The café’s tables were abuzz with global tongues: Japanese on one side, French on the other; the lilting English of a few Norwegians just beyond, and, ya, the couple from Fargo. The airport? No, the Walker.
They came for the art; they stayed for the food — and, since the takeover in June by the D’Amico operation, what’s on the plate is as noteworthy as what’s on the walls.
Both the name — “Gather:” how inviting is that? — and the décor — warmed with a new banquette and other touches of purple — are fine improvements.
But the smartest change occurred behind the scene, in the kitchen. The food, in a word, is fabulous. Plate after plate at sensible luncheon sizes and prices comes out photo-ready, curated with a global vibe but swearing allegiance to local growers.
The grazing-forward menu is divided by main attraction — vegetables, fish, meat —rather than the customary soup-salad-entrée (you’ll find some of each within each listing). Depending on your affinity for risk, you can either push the envelope (watermelon-feta salad) or reel it in (tomato soup sided with grilled cheese). Sandwiches careen from banh mi to turkey burger.
We started with the agnolotti, plucked from the vegetable list ($7–$9): tender pasta pockets plumped with a puree of sweet peas and served in a light-as-helium tomato puree — not even a distant relation to the supermarket stuff — under a flurry of Parmesan.
Casting into the fish list ($8–$16), we next shared a warm salmon salad. The Copper River’s flesh arrived peony-pink, slow-cooked till just beyond tartare (in other words, perfect), then launched atop a warm flurry of faro grains in a sunny lemon vinaigrette.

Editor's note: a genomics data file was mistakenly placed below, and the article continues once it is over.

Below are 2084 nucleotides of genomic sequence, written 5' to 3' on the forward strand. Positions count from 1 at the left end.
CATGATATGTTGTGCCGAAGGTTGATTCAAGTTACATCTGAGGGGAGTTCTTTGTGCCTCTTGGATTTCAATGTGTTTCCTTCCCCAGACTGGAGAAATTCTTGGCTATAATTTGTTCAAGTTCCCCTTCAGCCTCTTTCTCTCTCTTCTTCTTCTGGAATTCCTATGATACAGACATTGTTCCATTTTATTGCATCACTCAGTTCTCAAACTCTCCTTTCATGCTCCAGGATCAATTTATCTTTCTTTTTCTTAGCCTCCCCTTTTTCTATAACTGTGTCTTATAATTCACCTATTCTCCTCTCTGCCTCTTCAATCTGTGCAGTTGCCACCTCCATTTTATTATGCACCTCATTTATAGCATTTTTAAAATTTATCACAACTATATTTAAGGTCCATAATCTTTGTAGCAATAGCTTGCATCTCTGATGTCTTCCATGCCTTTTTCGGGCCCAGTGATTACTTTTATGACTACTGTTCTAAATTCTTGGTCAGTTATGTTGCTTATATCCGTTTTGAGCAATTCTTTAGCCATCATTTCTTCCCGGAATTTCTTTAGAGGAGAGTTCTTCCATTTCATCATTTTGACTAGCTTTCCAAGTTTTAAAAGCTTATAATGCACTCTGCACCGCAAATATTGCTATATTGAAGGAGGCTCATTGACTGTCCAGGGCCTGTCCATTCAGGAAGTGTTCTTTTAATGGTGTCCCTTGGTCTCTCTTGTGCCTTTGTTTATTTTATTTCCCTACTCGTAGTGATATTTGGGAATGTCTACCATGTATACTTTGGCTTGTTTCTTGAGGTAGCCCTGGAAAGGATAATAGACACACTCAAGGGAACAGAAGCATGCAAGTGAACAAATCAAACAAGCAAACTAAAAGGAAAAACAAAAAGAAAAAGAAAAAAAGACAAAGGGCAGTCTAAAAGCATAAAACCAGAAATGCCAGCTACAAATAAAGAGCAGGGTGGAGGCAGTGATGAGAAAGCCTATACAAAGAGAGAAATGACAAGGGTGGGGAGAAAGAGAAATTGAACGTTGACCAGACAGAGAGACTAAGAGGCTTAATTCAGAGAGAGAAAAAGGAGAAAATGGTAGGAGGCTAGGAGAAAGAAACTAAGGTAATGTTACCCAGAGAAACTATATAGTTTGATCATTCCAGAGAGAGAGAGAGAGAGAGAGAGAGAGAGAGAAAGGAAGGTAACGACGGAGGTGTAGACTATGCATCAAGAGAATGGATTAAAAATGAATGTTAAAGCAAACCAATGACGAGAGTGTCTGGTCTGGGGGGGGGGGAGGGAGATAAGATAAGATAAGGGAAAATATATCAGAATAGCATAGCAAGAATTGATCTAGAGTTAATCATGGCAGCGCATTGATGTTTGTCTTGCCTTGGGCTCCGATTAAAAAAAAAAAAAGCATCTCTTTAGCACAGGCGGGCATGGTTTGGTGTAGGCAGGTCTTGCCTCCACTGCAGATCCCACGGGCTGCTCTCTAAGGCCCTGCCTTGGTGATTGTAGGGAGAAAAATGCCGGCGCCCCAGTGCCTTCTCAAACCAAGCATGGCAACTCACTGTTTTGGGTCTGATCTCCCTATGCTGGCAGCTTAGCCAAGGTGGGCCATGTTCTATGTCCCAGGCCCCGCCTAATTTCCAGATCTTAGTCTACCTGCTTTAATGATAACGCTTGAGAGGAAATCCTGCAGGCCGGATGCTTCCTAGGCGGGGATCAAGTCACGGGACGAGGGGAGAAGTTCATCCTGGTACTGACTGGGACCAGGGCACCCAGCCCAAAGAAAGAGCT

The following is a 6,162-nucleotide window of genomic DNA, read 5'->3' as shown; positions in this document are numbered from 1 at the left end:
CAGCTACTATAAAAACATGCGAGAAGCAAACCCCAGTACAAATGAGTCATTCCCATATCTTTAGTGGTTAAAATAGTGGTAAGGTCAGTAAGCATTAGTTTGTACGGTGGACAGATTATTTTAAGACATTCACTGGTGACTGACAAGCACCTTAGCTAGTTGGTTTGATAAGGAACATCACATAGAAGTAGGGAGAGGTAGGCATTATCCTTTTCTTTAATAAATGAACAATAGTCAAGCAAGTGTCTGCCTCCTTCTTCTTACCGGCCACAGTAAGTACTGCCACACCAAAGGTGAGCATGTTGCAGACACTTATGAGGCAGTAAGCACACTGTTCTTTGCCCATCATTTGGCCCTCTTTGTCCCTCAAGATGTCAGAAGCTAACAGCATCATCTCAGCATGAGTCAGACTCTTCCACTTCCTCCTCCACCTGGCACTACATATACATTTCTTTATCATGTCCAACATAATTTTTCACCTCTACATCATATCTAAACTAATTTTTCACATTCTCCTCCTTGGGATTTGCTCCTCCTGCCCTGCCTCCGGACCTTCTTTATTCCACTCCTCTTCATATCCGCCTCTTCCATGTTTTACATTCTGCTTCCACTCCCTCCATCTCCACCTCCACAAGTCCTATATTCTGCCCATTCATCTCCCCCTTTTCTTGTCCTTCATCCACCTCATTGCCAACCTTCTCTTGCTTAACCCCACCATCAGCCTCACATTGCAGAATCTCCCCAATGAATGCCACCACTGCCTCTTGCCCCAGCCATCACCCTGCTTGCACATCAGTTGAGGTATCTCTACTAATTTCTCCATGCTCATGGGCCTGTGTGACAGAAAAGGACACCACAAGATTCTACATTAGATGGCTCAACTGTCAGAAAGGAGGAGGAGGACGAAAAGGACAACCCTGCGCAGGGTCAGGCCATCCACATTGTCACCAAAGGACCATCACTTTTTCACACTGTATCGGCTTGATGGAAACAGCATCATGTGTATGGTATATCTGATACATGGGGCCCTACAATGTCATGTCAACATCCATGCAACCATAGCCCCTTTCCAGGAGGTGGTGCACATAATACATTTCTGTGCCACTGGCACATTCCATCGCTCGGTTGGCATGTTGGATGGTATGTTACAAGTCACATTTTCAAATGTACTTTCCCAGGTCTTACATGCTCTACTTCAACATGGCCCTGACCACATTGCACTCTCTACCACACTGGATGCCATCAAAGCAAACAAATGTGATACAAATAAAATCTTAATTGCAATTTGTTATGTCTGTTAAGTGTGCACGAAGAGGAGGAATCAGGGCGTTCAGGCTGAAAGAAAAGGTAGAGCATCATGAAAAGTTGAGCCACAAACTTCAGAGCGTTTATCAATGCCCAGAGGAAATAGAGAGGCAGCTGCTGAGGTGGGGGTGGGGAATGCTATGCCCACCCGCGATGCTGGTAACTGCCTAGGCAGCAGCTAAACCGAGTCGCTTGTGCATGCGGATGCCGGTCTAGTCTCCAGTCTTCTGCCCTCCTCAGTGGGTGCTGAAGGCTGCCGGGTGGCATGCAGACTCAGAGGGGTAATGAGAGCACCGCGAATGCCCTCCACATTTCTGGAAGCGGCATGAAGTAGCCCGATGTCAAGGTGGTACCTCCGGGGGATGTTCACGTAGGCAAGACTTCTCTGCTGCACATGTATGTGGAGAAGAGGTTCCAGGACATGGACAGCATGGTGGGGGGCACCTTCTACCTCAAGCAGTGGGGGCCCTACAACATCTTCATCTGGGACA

Add a slice of New French-baked bread and you’re in heaven. But if you’d ordered the halibut saluting spring with green onions, morels and fava beans, chances are, you’d get there, too.
Carnivores have it tougher: How to choose between sandwiches like the barbecued beef shortribs banh mi and the fried-egg and ham on grilled baguette with oyster mushrooms, roasted poblanos and Mexican cheese? Then there’s that that turkey burger.
Instead we went all trad and summoned the buttermilk-marinated chicken, juicy as you please beneath that way-too-yummy, crispy skin. It’s served with a melange of artichokes, Swiss chard and sweet peas under a topknot of burrata (ricotta) cheese (meats $8–$12).
Our excellent server, well-schooled in the menu and friendly as a camp counselor, steered us to “the chef’s favorite” dessert: a sliver of blueberry cornmeal upside-down cake dotted with Greek yogurt and a skim of honey. That’s the point when I decided that leaving the last bite for your partner is a highly overrated virtue.
The café serves lunch only unless you’re smart enough to stop in Thursday evenings, when each month a visiting bold-name chef creates the small plates to be featured.